Who's Cooking: Nina Bennett, Syosset

Nina Bennett of Syosset with her pecan crusted

Nina Bennett of Syosset with her pecan crusted salmon. She says she’d love to make Bob Dylan her casserole surprise. Photo Credit: Newsday / Daniel Rader

advertisement | advertise on newsday

NINA BENNETT

A retired elementary and middle school teacher, Nina Bennett lives in Syosset with her husband, Holland, an engineer. They have two grown sons, Jonathan and Matthew, and two grandchildren.

Who inspired you to cook?

My mother. She was widowed at a very young age and believed the way to everyone's heart was through a meal. She could throw together an informal dinner party at the very last minute without giving it a thought. One of the first gifts she ever gave me was a cookbook called "Cook, My Darling Daughter." I don't remember the author, but the pages were frayed and there were notes in the margins. She had a heart full of love and her cooking was magical.

You're known for your use of leftovers. What are some of your best creations?

I make a fabulous chicken or turkey potpie. I use turkey or chicken I'd made the day before. I'm not a fancy cook; I just use a lot of good seasoning and vegetables and hold it all together with a can of cream of mushroom soup. I buy a frozen piecrust. If I don't have a piecrust, I'll throw everything in with noodles or pasta, sprinkle it with seasoned bread crumbs and bake it. My "casserole surprise" is great for a last-minute dinner party with salad.

advertisement | advertise on newsday

What about from-scratch cooking?

One dish I love to make is fresh fish with a pecan-crust topping made with panko bread crumbs and a little garlic. I like to serve it with thinly sliced zucchini sauteed in a little olive oil, with a pinch of kosher salt and some toasted sesame seeds, a pressed garlic clove and a sprinkle of water. It cooks in a covered frying pan in about three minutes.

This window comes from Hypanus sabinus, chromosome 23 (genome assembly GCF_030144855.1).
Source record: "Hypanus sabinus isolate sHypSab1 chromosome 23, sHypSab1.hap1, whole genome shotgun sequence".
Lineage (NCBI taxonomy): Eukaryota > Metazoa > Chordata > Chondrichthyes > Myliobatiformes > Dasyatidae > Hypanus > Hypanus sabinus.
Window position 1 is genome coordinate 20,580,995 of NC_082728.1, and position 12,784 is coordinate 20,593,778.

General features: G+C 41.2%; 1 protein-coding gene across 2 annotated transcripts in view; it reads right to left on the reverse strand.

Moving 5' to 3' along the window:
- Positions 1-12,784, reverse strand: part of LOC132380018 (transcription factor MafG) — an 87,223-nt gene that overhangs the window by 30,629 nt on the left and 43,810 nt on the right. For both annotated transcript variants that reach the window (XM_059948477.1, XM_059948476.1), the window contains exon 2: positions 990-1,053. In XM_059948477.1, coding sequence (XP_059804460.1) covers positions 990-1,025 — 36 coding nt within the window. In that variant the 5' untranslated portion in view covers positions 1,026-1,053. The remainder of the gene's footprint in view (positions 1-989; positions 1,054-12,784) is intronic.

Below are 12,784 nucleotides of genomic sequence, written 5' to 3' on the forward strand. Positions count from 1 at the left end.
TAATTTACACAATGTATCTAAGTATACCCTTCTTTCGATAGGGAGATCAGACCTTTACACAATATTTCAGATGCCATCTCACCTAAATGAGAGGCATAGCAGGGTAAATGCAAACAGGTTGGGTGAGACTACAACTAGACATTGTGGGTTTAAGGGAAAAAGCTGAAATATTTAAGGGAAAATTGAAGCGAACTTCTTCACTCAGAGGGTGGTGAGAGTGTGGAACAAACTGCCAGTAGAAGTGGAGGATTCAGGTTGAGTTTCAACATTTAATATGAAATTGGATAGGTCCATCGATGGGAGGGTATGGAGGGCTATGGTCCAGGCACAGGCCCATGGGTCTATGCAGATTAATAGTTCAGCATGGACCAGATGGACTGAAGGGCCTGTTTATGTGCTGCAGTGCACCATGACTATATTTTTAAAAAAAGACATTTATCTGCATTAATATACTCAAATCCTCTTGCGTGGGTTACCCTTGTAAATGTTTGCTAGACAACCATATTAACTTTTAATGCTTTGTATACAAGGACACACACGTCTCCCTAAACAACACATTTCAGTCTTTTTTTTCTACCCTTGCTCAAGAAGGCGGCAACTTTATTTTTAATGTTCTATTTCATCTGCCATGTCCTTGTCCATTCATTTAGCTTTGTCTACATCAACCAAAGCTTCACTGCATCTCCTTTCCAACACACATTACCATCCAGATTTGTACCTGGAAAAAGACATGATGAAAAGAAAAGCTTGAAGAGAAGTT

If you could invite anybody in the world for dinner, who would you ask and what would you make?

I'm a child of the '60s, so I would invite Bob Dylan and make him my casserole surprise. He's gotten older and may not be able to sing, but he can probably still eat.

Where do you like to go when you eat out?

Subscribe to our newsletter for restaurant recommendations, recipes and more.

We love Haiku in Woodbury for sushi, Ben's in Woodbury for my kosher pastrami sandwich and Joanina in Huntington for special celebrations. You leave there a pound heavier -- and carrying a rose.


PECAN-CRUSTED SALMON

½ cup panko bread crumbs

½ cup finely chopped pecans

1 to 2 teaspoons butter

advertisement | advertise on newsday

1 to 2 cloves garlic, pressed

Pinch of kosher salt

1 pound salmon fillet, skinned and cut in half

 

1. Preheat oven to 350 degrees.

advertisement | advertise on newsday

2. Mix together panko and chopped pecans in small bowl.

3. Over medium heat, melt butter in frying pan. Add garlic and panko-pecan mixture. Stir until mixture is lightly browned and moist. Add salt and mix in.

4. Place salmon fillet on parchment-lined baking sheet. Spoon panko mixture on top of fillets, pressing gently so it adheres to the fish.

5. Bake for 15 to 20 minutes until lightly browned. Makes 2 servings.

Subscribe to the Feed Me Newsletter for the latest restaurant news, recipes and recommendations.

Comments

Newsday.com now uses Facebook for our comment boards. Please read our guidelines and connect your Facebook account to comment.

You also may be interested in: